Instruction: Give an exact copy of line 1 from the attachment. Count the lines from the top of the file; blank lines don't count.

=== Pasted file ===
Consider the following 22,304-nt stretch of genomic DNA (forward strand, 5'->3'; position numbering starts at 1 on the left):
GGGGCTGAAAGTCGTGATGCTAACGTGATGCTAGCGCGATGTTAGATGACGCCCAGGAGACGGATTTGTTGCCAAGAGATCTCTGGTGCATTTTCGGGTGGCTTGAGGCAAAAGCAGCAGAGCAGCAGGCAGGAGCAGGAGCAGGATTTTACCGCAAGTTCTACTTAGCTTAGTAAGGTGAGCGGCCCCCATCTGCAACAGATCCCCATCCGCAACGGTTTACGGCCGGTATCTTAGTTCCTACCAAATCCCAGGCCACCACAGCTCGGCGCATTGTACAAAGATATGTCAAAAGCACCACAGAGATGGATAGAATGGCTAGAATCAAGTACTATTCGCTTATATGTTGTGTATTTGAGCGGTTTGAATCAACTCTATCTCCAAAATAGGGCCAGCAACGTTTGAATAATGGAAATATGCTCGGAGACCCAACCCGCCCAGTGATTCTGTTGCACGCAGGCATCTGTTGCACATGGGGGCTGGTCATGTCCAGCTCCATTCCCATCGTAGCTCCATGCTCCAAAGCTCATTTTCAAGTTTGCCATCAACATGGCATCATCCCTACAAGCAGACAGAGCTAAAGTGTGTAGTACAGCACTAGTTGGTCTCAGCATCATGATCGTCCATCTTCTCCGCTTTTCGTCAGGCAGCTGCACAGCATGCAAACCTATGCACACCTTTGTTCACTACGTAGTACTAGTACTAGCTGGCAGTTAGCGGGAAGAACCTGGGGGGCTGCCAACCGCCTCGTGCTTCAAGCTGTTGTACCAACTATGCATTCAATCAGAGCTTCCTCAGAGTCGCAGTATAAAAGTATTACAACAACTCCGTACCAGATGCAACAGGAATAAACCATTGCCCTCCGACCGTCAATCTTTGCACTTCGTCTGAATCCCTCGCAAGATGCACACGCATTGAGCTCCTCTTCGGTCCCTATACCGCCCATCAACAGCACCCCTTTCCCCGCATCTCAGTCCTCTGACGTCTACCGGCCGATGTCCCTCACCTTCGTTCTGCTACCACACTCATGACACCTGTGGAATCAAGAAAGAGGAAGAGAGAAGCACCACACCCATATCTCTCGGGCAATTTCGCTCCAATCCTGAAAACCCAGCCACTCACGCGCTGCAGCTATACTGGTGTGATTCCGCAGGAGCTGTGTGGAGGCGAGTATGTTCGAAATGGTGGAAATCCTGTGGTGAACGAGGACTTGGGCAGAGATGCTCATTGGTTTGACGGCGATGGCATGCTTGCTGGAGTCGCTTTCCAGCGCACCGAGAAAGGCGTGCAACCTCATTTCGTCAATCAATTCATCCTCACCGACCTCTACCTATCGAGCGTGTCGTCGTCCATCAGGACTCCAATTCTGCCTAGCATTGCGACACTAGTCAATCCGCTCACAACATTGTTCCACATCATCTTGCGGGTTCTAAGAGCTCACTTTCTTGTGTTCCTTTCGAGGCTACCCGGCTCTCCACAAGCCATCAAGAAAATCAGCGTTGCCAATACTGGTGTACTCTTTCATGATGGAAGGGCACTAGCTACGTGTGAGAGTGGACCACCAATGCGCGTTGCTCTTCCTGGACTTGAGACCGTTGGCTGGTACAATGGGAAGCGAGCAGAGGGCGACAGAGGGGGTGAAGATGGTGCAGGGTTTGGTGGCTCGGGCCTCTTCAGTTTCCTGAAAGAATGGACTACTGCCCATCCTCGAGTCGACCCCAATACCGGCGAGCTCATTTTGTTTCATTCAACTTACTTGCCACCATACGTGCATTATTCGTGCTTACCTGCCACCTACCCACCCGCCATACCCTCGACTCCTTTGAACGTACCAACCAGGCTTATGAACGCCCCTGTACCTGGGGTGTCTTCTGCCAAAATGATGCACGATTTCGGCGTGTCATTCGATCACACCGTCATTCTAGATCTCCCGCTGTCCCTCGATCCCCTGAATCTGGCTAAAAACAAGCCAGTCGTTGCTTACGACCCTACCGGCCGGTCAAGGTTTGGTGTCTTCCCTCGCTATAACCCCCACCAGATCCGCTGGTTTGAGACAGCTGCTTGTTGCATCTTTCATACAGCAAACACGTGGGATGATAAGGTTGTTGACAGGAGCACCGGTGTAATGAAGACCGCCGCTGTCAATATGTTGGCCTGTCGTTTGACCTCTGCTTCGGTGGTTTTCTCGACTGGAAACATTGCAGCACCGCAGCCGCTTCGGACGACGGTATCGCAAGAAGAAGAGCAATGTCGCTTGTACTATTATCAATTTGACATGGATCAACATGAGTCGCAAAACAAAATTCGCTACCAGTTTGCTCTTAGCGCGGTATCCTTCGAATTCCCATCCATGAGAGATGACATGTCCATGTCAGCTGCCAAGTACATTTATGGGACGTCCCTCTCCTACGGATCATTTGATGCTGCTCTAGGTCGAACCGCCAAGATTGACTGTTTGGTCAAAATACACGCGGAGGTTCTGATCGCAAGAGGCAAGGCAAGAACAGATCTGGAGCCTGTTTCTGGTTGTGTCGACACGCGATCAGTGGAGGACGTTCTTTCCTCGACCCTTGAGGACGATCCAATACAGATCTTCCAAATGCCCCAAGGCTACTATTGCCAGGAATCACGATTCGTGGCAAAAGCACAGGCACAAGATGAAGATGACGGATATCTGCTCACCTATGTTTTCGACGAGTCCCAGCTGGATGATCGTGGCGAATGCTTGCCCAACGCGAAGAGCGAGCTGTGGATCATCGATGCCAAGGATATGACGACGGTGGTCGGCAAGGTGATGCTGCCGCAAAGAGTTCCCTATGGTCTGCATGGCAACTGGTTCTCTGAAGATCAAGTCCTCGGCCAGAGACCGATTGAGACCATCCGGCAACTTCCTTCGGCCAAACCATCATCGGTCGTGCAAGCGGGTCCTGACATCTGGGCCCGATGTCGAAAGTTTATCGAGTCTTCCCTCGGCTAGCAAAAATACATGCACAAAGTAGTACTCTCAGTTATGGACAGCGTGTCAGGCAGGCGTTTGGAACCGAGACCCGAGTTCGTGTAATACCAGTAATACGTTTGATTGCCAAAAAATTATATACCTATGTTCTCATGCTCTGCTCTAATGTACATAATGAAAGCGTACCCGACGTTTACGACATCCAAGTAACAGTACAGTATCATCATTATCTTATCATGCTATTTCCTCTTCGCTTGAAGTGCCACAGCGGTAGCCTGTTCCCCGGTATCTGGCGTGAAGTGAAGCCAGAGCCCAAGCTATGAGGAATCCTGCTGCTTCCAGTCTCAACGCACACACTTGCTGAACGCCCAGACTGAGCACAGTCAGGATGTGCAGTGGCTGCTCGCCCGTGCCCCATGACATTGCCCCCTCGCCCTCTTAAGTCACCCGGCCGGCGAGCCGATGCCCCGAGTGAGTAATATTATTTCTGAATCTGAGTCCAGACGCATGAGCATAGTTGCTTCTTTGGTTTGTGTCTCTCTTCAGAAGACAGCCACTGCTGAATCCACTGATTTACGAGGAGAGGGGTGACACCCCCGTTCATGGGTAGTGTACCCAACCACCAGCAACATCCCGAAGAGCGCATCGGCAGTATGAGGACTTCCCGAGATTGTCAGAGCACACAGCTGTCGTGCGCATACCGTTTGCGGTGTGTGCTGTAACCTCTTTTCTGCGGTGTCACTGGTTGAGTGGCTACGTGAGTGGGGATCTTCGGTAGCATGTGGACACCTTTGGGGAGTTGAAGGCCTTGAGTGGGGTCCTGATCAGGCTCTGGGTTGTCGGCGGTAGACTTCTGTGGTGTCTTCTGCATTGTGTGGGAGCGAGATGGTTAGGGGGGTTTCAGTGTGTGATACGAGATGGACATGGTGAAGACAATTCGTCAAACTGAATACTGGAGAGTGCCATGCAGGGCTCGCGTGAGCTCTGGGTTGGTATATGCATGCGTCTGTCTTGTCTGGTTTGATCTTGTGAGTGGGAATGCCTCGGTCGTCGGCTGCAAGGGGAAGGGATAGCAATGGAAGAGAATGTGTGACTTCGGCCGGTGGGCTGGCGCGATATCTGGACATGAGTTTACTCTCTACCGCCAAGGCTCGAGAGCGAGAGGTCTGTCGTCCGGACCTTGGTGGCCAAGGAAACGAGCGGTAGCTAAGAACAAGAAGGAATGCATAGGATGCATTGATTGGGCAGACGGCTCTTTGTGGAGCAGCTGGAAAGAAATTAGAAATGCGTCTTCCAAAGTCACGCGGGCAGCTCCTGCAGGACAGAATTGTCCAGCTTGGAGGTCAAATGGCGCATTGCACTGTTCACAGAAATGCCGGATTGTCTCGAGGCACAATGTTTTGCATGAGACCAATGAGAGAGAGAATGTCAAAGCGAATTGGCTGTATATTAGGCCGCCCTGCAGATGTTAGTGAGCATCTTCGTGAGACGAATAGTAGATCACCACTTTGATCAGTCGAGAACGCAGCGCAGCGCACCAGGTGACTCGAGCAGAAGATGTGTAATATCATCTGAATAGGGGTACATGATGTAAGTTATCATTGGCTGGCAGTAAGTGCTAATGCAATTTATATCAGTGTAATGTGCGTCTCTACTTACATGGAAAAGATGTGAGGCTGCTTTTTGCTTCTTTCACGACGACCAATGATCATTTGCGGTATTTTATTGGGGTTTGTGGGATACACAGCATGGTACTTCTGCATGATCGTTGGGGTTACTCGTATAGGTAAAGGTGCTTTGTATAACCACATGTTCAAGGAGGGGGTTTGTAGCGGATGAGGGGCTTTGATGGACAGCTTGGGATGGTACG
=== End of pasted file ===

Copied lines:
Consider the following 22,304-nt stretch of genomic DNA (forward strand, 5'->3'; position numbering starts at 1 on the left):